I say put your tower in there, and find a way to strap it down, add a couple in and out fans to the side and call it a day. You can even have the fans be powered off the motherboard so you're not having to do any more electrical runs. The goal is to get as much airflow in there that you can.
 

ntsqd

Heretic Car Camper
Water cooled CPU :coffeedrink:

Insulation or Isolation?

If the latter, and I can see that this might be necessary, I'd look into the various vibration isolators on the market. McMaster and Reid Tool are decent starting points.
Tension strap the tower (lacking it's cover?) to a base plate that is then vibe isolation mounted to the tray.

Might see about ducting the heat to someplace beneficial like the enclosure for the water heater or......
 

Cody1771

Explorer
yeah i definatly agree that you should put some fans on the case, nexxtec makes 120V fans and there are tons of 12V fans around. and even 24 for that matter. as far as vibration goes we used these guys to make vibration dampers for the alarm and monitering computers on the ship we work on http://www.barrycontrols.com/ i know for a fact they take one HELL of a beating since we see some pretty hairy weather. im sure they will work great for your applications.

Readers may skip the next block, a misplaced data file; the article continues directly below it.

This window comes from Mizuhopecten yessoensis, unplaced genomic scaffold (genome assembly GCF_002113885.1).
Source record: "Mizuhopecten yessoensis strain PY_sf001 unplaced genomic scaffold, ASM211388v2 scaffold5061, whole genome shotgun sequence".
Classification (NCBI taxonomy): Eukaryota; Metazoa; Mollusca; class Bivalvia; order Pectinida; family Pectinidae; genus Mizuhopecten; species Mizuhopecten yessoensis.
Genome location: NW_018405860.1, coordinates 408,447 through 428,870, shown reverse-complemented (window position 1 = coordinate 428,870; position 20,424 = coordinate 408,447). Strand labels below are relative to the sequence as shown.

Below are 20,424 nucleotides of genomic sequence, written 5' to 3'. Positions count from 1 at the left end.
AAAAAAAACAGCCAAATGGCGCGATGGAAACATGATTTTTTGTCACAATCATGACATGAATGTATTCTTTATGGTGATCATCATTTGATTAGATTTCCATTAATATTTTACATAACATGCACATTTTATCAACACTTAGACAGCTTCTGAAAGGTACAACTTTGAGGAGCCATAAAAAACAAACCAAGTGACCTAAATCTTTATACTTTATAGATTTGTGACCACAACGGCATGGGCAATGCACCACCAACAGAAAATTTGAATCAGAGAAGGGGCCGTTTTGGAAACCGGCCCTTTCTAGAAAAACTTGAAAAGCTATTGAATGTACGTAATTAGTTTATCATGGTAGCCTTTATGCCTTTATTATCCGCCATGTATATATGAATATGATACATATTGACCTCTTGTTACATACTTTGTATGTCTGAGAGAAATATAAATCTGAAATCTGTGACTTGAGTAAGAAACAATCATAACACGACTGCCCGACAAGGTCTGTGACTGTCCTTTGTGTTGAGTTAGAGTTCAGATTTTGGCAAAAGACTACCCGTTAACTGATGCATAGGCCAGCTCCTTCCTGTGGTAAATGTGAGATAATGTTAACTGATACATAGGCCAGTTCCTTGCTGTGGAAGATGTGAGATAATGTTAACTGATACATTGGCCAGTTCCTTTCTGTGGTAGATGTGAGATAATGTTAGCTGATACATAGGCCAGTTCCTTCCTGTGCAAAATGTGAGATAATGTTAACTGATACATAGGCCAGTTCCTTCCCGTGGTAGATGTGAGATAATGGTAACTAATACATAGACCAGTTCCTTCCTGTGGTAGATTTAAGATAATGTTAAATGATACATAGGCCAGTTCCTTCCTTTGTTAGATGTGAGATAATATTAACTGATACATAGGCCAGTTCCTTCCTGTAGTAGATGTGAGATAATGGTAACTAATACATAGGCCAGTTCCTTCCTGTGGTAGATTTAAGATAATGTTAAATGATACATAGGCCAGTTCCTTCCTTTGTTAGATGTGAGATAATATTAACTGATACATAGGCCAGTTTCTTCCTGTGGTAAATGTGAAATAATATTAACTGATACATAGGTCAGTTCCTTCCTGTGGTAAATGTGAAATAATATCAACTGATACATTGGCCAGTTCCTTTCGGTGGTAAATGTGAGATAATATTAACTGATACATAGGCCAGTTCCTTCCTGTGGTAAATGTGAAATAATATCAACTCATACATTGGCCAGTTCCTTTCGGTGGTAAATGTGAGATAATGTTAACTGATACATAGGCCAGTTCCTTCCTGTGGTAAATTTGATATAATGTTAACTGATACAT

ill get some pictures up in a while. after dinner maybe

Edit managed to dig up the exact model of isolators we are using : http://www.barrycontrols.com/defenseandindustrial/productselectionguide/data/LMountSeries.aspx

 
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jesusgatos

Explorer
What's your reasoning for needing insulation? Cold will not be an issue.
Insulation or Isolation?
Yeah... the second one. I'm concerned about vibration, not regulating temperature.

I guess it might not be a bad idea to ditch the whole case. I'll have to think about that, but I know that some CPU's actually run hotter without their cases because the fans. It's kind of hard to see in that picture, but that cabinet door is cut out (I put a mesh screen over it) and I'm planning on putting an exhaust fan/vent in the outside wall.